User Account Control (UAC) is a feature in Windows that can help prevent unauthorized changes to your computer. UAC does this by asking you for permission or an administrator password before performing actions that could potentially affect your computer's operation or change settings that affect other users.
When you see a UAC message, read it carefully, and then make sure the name of the action or program that's about to start is one that you intended to start. By verifying these actions before they start, UAC can help prevent malicious software (malware) from installing itself or making changes to your computer without permission.
When your permission or password is needed to complete a task, UAC will alert you with one of the following messages:
- Windows needs your permission to
continue. A Windows function or program that can affect other
users of this computer needs your permission to start. Check the
name of the action to ensure that it's a function or program you
want to run.
- A program needs your permission to
continue. A program that's not part of Windows needs your
permission to start. It has a valid digital signature indicating
its name and its publisher, which helps to ensure that the program
is what it claims to be. Make sure that this is a program that you
intended to run.
- An unidentified program wants access to
your computer. An unidentified program is one that doesn't have
a valid digital signature from its publisher to ensure that the
program is what it claims to be. This doesn't necessarily indicate
malicious software, as many older, legitimate programs lack
signatures. However, you should use extra caution and only allow
this program to run if you obtained it from a trusted source, such
as the original CD or a publisher's Web site.
- This program has been blocked. This is
a program that your administrator has specifically blocked from
running on your computer. To run this program, you must contact
your administrator and ask to have the program unblocked.
Using standard user accounts
We recommend that you log on to your computer with a standard user account most of the time. You can browse the Internet, send e-mail, and use a word processor, all without an administrator account. When you want to perform an administrative task, such as installing a new program or changing a setting that will affect other users, you don't have to switch to an administrator account. Windows will prompt you for permission or an administrator password before performing the task.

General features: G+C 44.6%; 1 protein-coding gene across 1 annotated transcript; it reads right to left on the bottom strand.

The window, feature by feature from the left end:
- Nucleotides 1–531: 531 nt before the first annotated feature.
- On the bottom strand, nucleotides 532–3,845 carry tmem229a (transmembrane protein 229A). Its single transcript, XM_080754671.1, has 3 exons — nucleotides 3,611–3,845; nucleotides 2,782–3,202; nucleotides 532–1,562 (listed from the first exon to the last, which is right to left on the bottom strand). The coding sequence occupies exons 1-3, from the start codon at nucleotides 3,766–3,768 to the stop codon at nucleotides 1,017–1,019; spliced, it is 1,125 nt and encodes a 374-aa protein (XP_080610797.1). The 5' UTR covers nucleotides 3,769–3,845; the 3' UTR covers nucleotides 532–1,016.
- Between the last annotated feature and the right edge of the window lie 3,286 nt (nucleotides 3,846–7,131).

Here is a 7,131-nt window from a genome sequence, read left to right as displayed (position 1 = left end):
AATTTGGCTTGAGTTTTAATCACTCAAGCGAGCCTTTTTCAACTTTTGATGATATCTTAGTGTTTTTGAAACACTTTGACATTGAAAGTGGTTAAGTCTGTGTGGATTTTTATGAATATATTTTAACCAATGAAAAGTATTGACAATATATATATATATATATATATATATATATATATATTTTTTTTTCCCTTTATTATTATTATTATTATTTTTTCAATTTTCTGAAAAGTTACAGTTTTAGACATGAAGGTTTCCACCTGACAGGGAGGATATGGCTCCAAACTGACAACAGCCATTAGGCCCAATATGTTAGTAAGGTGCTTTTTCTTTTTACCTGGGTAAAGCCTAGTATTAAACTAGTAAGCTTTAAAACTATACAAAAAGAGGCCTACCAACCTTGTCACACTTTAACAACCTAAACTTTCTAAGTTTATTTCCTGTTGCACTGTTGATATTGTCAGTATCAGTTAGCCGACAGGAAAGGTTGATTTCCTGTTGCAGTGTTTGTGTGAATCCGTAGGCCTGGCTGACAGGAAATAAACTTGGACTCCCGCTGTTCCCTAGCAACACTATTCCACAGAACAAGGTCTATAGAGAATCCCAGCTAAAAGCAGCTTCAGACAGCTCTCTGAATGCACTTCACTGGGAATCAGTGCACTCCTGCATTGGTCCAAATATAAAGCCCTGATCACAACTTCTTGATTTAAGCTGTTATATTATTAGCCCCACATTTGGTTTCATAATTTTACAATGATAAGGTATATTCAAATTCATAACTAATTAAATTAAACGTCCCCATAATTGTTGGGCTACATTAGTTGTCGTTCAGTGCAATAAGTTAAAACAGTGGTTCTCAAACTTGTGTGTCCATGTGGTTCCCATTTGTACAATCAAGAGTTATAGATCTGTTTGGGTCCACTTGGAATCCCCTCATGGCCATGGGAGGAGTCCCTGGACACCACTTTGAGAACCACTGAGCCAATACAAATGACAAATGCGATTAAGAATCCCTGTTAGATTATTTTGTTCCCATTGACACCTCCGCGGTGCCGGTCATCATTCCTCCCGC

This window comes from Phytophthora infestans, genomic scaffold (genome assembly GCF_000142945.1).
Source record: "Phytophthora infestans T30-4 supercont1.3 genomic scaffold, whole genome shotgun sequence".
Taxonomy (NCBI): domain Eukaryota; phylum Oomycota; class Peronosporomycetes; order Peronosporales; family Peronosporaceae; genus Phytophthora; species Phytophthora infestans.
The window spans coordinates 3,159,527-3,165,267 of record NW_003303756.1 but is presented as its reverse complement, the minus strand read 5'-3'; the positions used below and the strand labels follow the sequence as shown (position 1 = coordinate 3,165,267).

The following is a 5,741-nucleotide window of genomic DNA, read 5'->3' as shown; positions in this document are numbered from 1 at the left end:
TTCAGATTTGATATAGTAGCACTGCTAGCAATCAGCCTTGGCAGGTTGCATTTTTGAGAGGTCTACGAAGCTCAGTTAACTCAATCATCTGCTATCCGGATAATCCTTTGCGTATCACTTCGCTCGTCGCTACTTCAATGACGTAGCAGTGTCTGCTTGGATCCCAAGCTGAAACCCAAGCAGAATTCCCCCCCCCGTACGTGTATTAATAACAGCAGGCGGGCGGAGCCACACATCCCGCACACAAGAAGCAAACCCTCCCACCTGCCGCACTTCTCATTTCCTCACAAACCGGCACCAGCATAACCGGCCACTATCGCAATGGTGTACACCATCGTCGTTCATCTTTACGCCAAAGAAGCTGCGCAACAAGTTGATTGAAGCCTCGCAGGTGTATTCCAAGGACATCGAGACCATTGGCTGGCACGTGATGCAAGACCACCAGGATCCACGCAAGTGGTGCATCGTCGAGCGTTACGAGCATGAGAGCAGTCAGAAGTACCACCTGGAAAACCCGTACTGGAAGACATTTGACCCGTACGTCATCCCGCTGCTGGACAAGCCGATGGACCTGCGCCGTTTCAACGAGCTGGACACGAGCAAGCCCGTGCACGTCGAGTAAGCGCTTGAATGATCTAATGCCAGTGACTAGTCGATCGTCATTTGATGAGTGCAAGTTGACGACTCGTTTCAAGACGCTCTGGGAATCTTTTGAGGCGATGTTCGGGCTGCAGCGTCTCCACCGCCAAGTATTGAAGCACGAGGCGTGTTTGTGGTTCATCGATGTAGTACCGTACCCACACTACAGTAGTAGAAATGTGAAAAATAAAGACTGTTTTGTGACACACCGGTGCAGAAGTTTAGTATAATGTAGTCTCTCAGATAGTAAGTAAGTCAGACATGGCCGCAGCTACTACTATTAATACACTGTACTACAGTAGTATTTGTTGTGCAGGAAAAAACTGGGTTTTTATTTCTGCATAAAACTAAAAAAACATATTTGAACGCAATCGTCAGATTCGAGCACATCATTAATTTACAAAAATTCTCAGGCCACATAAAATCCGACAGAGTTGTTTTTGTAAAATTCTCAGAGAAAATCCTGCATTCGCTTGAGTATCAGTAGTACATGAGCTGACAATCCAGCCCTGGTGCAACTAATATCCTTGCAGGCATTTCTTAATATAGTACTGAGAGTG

To help protect your computer, you can create standard user accounts for all users who share the computer. When someone who has a standard account tries to install software, Windows will ask for an administrator account's password so that software cannot be installed without your knowledge and permission.
Using administrator accounts
Users who log on with an administrator account may still experience UAC prompts, if Admin Approval Mode is configured in Group Policy. Admin Approval Mode helps prevent malicious software from silently installing itself without an administrator's knowledge. It also helps protect from inadvertent system-wide changes. Lastly, it can be used to enforce a higher level of compliance where administrators must actively consent or provide credentials for each administrative process.
If Admin Approval Mode mode is configured, administrators may experience problems completing tasks from the command line. To avoid these problems, open an administrative Command Prompt window or use the Runas command-line tool to complete your task.
- Understanding and Configuring User Account Control in
- Runas (http://go.microsoft.com/fwlink/?LinkId=135920)
in the command-line tool reference